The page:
Electricity supply-demand conditions in the Tokyo area are projected to remain tight this summer after power crunch concerns hit resource-poor Japan last year, according to estimates compiled by the government.
The reserve power supply capacity ratio in the metropolitan area in July could drop to 3 percent, the lowest level for maintaining stable supply, if a once-in-a-decade level of extreme heat grips the region served by Tokyo Electric Power Company Holdings Inc.
Utilities in other areas are expected to see power supply reserves of above 3 percent even if such severe weather conditions prevail, according to estimates released in late March by the Ministry of Economy, Trade and Industry.
The forecast is based on the supply plans of electricity service businesses, compiled at a time when most nuclear power reactors remain offline after the 2011 nuclear disaster and many aged thermal power plants have been shut down.
The reserve capacity rate is projected to improve to 3.9 percent in the Tokyo area in August and stand at 4.6 percent in January 2024 for the region as well as northern parts of Japan including Hokkaido.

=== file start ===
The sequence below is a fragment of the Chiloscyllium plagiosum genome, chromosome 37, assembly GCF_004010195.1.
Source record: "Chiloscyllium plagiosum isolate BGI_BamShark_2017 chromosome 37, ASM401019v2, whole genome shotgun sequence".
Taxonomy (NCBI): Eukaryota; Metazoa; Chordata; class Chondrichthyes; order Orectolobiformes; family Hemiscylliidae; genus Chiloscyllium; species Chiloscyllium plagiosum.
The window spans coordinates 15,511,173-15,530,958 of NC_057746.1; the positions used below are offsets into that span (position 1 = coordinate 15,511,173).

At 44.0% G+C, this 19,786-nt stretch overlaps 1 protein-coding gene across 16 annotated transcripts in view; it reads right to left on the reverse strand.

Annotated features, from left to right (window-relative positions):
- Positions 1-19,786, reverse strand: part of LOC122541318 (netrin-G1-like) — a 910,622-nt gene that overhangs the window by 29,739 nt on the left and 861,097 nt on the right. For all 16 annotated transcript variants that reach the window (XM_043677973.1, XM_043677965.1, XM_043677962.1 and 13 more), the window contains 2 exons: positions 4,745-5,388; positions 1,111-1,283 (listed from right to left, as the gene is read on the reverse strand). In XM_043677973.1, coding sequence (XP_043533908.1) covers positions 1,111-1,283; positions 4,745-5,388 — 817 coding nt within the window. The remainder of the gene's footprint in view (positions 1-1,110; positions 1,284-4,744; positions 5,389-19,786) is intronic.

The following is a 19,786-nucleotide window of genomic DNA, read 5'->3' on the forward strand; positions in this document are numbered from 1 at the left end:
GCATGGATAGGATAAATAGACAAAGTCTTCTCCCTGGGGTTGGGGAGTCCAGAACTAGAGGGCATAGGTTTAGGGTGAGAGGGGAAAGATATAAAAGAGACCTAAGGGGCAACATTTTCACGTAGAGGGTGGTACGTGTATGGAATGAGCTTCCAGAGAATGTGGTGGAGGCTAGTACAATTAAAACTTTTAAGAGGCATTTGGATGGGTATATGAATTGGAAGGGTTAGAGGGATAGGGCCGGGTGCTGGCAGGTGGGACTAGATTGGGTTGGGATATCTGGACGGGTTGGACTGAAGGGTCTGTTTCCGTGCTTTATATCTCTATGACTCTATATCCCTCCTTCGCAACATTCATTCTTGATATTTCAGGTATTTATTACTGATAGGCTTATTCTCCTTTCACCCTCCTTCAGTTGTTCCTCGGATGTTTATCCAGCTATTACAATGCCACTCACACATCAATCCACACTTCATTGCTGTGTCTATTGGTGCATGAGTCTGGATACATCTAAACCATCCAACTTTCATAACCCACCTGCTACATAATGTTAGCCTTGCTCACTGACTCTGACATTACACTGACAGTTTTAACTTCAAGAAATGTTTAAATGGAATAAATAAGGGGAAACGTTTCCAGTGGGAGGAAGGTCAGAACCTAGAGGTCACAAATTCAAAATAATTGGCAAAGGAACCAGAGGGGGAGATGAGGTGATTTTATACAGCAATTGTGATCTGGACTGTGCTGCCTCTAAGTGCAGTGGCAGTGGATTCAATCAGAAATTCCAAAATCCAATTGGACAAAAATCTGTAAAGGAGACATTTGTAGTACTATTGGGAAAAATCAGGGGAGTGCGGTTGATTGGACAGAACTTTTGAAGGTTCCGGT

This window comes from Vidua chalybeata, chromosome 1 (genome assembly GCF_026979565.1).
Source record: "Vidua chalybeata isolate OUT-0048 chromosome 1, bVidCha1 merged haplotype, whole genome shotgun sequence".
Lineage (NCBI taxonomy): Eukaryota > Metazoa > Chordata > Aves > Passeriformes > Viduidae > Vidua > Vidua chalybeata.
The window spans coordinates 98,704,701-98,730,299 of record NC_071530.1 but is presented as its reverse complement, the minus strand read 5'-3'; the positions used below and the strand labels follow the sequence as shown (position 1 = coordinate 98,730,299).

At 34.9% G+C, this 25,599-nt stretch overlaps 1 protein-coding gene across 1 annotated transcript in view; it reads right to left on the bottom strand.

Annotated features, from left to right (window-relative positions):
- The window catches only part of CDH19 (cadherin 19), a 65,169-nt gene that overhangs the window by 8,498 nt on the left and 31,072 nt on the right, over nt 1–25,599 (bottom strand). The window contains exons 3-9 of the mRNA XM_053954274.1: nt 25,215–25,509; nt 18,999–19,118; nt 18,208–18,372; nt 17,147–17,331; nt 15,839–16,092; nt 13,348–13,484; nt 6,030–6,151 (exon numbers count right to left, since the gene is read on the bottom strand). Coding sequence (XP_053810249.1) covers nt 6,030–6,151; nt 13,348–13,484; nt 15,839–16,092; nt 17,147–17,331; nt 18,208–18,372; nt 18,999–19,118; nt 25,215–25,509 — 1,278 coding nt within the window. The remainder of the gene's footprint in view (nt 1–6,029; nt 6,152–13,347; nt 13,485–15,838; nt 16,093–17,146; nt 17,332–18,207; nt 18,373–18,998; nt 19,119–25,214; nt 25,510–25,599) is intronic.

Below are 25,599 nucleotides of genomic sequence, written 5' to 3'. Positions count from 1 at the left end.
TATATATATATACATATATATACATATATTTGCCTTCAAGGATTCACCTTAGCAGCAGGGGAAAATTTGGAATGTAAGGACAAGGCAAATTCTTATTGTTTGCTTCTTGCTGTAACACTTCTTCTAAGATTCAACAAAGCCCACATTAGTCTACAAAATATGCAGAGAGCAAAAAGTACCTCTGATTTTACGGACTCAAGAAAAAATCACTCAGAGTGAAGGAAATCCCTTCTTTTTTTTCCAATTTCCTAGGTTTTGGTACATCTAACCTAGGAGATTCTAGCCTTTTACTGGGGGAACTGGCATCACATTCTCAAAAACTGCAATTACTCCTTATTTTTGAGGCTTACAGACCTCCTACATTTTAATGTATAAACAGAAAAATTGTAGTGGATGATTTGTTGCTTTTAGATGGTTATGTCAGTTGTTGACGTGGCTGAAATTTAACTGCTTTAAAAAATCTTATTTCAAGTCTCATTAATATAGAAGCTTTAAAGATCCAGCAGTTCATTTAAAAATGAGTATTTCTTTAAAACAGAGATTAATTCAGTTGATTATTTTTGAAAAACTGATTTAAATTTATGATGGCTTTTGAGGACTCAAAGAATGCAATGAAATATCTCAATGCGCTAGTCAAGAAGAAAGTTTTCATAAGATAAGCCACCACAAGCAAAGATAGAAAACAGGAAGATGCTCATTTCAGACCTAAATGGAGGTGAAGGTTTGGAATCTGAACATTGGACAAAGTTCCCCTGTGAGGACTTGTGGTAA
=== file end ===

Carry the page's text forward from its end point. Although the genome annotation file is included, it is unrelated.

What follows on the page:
Although the reserve rate forecast for last winter fell below 3 percent for the area served by TEPCO, the country avoided a serious power shortage by restarting idle thermal reactors and asking the general public to take power-saving measures.
In July last year, the government requested Japanese households and businesses to conserve electricity to prevent a power crunch for the first time since fiscal 2015, when all of the country's nuclear reactors were offline in the wake of Fukushima nuclear power plant disaster triggered by a massive earthquake and tsunami in 2011.
A similar request was made for this winter through Friday, also for the first time for the season since fiscal 2015, with the government asking users to set the heating at a lower temperature and turn off lights when not needed.
Amid power crunch concerns, Prime Minister Fumio Kishida has instructed his government to speed up efforts to restart nuclear reactors that face stringent safety standards implemented after the 2011 disaster as a way to ensure a stable power supply.